Yuma Indian Chiefs and Leaders
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Francisco. A Yuma chief. The Tonto Apache who murdered Royse Oatman and most of his family at the Gila bend, Ariz., Mar. 18, 1850, carried off Olive and Mary, the youngest children, 12 and 7 years of age, into slavery, and in 1852 sold them to the Mohave. These Indians treated them better than had the Tonto until a famine came, during which Mary died from starvation and cruelty. Young Lorenzo Oatman, who had escaped after being left for dead, endeavored to interest people in California in the fate of his sisters, but a searching party sent out from Ft Yuma returned without finding trace of them. Finally Francisco, who happened to be at the fort in Jan., 1856, betrayed knowledge of the lost girls, and, impressed with fear of the troops, said lie would bring the surviving captive if he had four blankets and some beads to pay for her. When Francisco came to the village the Mohave denied having Olive, having stained her skin with berries, but she spoke out and told who she was. Francisco then addressed them with such eloquent conviction that they consented to release the girl, and on the day set he brought her to the fort, where she was soon joined by her brother. Owing to his service in saving his tribe from chastisement by the militia, or to the rewards and praise he received from the whites, Francisco was chosen chief. He grew over bearing, but remained friendly to the whites. To this friendship his people attributed the ill luck that befell them in a raid that the river tribes undertook in 1857 against the Maricopa. The latter, reinforced by the Papago, won the battle at Maricopa wells, Ariz. Of 75 Yuma warriors all were slain save 3, and when the day turned against them they are believed to have killed the chief who led them to disaster. (F. H.)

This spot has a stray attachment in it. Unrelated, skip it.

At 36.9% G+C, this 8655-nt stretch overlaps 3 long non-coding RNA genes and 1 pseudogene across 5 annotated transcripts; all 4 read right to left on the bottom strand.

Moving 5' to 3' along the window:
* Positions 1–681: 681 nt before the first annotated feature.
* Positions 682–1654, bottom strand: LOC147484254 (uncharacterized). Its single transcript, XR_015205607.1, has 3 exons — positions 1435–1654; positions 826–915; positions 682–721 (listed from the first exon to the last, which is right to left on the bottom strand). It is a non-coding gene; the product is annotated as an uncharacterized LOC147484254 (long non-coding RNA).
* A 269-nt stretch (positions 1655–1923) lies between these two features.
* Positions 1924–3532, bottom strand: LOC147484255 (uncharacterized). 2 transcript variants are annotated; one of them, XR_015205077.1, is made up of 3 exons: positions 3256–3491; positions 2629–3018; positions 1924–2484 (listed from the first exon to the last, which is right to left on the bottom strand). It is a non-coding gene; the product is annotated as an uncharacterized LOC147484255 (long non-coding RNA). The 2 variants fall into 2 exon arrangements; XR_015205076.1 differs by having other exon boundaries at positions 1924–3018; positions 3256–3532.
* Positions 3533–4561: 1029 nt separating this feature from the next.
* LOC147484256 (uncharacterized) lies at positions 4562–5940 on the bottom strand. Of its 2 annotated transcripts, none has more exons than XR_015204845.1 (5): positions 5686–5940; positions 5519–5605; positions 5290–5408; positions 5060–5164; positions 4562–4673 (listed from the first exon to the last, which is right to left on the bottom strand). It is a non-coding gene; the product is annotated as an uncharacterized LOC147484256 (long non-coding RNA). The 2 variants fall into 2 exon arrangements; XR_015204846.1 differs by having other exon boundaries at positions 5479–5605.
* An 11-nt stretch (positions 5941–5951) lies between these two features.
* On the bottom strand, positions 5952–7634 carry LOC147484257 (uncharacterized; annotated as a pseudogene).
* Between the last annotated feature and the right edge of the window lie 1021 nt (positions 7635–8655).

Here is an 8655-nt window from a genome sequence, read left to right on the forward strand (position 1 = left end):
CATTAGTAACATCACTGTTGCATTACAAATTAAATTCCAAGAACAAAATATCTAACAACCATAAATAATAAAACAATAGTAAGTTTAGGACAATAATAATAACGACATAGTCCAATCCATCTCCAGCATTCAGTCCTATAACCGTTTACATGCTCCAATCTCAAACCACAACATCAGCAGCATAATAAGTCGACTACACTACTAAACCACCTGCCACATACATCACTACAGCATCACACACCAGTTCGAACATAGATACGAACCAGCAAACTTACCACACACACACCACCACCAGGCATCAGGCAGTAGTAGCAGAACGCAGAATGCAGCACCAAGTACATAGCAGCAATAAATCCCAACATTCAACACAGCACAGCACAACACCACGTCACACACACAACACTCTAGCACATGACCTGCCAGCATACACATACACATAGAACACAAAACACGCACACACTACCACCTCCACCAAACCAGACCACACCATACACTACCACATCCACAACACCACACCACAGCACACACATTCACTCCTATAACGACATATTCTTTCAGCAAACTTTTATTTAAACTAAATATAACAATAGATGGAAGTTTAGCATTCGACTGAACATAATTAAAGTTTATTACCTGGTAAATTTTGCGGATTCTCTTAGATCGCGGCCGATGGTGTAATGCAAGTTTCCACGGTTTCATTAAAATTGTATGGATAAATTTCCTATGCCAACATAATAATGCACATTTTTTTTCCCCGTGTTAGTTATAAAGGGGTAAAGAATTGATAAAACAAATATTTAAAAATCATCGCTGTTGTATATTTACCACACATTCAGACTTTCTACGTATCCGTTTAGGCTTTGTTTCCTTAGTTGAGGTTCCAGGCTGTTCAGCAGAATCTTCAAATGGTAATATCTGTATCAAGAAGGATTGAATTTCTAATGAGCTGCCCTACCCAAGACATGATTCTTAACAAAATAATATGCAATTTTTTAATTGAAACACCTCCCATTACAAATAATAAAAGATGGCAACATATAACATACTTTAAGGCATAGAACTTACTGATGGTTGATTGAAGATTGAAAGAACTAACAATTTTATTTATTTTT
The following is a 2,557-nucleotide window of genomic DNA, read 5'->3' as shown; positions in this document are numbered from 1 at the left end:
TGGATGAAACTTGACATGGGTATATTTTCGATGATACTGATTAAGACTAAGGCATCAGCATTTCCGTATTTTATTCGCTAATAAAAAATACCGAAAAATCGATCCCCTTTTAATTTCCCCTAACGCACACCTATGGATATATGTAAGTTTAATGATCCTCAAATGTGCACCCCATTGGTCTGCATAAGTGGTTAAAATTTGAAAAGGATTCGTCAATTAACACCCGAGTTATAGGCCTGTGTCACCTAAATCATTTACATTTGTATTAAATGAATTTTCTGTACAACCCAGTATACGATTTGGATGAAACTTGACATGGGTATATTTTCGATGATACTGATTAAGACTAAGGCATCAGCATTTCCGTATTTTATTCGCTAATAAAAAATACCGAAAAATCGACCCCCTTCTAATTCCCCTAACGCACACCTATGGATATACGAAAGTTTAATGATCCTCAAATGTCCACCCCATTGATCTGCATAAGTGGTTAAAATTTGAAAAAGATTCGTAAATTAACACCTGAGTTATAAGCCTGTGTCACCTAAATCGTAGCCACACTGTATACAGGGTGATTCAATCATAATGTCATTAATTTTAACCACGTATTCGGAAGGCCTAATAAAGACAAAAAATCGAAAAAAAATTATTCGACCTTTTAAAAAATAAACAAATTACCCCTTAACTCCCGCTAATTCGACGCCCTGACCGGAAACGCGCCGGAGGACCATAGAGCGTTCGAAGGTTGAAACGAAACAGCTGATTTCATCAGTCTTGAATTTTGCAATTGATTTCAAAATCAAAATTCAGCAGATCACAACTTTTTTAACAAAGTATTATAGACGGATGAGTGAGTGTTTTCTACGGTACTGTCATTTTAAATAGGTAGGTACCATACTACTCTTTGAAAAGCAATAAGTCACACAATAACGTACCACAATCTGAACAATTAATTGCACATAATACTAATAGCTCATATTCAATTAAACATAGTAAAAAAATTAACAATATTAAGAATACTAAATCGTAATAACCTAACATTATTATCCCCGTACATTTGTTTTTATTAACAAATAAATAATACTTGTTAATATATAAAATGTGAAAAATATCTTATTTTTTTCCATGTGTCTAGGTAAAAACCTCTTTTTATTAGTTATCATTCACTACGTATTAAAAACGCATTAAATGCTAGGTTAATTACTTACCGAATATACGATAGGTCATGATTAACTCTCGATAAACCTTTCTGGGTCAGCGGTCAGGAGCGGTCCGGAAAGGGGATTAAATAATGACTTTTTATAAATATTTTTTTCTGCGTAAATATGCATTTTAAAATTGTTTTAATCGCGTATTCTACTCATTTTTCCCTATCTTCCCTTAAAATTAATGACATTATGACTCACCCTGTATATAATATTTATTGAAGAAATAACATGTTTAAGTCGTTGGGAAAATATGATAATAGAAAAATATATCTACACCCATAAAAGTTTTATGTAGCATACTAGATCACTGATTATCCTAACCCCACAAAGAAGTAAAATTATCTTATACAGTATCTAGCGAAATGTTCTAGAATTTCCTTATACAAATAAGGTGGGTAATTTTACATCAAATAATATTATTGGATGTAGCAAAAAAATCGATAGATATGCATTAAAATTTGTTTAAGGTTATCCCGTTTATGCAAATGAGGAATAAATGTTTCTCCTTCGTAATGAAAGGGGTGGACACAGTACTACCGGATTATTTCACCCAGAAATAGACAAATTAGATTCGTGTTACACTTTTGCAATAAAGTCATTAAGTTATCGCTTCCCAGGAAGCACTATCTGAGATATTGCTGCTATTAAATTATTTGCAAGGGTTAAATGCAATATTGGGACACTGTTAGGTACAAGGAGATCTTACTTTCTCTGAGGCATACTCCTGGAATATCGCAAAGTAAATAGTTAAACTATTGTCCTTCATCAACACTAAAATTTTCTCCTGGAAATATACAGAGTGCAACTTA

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Handbook of American Indians North of Mexico, Frederick Webb Hodge, 1906